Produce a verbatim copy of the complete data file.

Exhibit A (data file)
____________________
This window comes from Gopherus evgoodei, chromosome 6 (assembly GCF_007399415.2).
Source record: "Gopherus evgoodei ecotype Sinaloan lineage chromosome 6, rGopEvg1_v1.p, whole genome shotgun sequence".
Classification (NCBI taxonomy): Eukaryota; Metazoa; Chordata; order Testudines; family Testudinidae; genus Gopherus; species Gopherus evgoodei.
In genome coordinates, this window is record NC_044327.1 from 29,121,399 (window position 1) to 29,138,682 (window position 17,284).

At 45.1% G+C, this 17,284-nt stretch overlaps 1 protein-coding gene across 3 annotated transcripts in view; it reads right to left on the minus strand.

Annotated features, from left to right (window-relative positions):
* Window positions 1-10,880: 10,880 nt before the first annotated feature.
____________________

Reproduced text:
This window comes from Gopherus evgoodei, chromosome 6 (assembly GCF_007399415.2).
Source record: "Gopherus evgoodei ecotype Sinaloan lineage chromosome 6, rGopEvg1_v1.p, whole genome shotgun sequence".
Classification (NCBI taxonomy): Eukaryota; Metazoa; Chordata; order Testudines; family Testudinidae; genus Gopherus; species Gopherus evgoodei.
In genome coordinates, this window is record NC_044327.1 from 29,121,399 (window position 1) to 29,138,682 (window position 17,284).

At 45.1% G+C, this 17,284-nt stretch overlaps 1 protein-coding gene across 3 annotated transcripts in view; it reads right to left on the minus strand.

Annotated features, from left to right (window-relative positions):
* Window positions 1-10,880: 10,880 nt before the first annotated feature.